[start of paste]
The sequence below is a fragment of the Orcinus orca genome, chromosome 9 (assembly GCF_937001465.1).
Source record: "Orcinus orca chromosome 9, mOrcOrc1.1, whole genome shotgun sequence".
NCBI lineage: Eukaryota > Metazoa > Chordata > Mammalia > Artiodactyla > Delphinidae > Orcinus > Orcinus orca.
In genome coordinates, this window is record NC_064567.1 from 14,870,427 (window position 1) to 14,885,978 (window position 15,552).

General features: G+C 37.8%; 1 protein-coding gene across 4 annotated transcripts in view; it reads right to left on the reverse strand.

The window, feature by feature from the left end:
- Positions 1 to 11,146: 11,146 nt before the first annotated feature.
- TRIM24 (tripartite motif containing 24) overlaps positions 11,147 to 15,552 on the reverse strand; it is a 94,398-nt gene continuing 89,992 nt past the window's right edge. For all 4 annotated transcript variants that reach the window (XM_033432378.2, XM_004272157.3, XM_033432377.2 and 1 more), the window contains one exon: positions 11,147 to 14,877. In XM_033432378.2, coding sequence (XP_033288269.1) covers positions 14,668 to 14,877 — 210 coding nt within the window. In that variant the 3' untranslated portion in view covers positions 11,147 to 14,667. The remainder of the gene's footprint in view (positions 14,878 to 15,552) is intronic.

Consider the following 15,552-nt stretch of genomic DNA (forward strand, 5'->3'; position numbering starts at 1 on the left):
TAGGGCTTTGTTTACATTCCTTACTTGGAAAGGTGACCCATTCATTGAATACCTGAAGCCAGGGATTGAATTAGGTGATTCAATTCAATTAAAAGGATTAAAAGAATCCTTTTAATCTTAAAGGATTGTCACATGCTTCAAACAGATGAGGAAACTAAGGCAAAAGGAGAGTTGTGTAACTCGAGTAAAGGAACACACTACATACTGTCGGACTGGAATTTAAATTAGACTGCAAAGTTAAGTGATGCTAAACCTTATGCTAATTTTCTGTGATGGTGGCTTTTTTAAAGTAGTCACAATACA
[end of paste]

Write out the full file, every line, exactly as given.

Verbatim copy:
The sequence below is a fragment of the Orcinus orca genome, chromosome 9 (assembly GCF_937001465.1).
Source record: "Orcinus orca chromosome 9, mOrcOrc1.1, whole genome shotgun sequence".
NCBI lineage: Eukaryota > Metazoa > Chordata > Mammalia > Artiodactyla > Delphinidae > Orcinus > Orcinus orca.
In genome coordinates, this window is record NC_064567.1 from 14,870,427 (window position 1) to 14,885,978 (window position 15,552).

General features: G+C 37.8%; 1 protein-coding gene across 4 annotated transcripts in view; it reads right to left on the reverse strand.

The window, feature by feature from the left end:
- Positions 1 to 11,146: 11,146 nt before the first annotated feature.
- TRIM24 (tripartite motif containing 24) overlaps positions 11,147 to 15,552 on the reverse strand; it is a 94,398-nt gene continuing 89,992 nt past the window's right edge. For all 4 annotated transcript variants that reach the window (XM_033432378.2, XM_004272157.3, XM_033432377.2 and 1 more), the window contains one exon: positions 11,147 to 14,877. In XM_033432378.2, coding sequence (XP_033288269.1) covers positions 14,668 to 14,877 — 210 coding nt within the window. In that variant the 3' untranslated portion in view covers positions 11,147 to 14,667. The remainder of the gene's footprint in view (positions 14,878 to 15,552) is intronic.

Consider the following 15,552-nt stretch of genomic DNA (forward strand, 5'->3'; position numbering starts at 1 on the left):
TAGGGCTTTGTTTACATTCCTTACTTGGAAAGGTGACCCATTCATTGAATACCTGAAGCCAGGGATTGAATTAGGTGATTCAATTCAATTAAAAGGATTAAAAGAATCCTTTTAATCTTAAAGGATTGTCACATGCTTCAAACAGATGAGGAAACTAAGGCAAAAGGAGAGTTGTGTAACTCGAGTAAAGGAACACACTACATACTGTCGGACTGGAATTTAAATTAGACTGCAAAGTTAAGTGATGCTAAACCTTATGCTAATTTTCTGTGATGGTGGCTTTTTTAAAGTAGTCACAATACA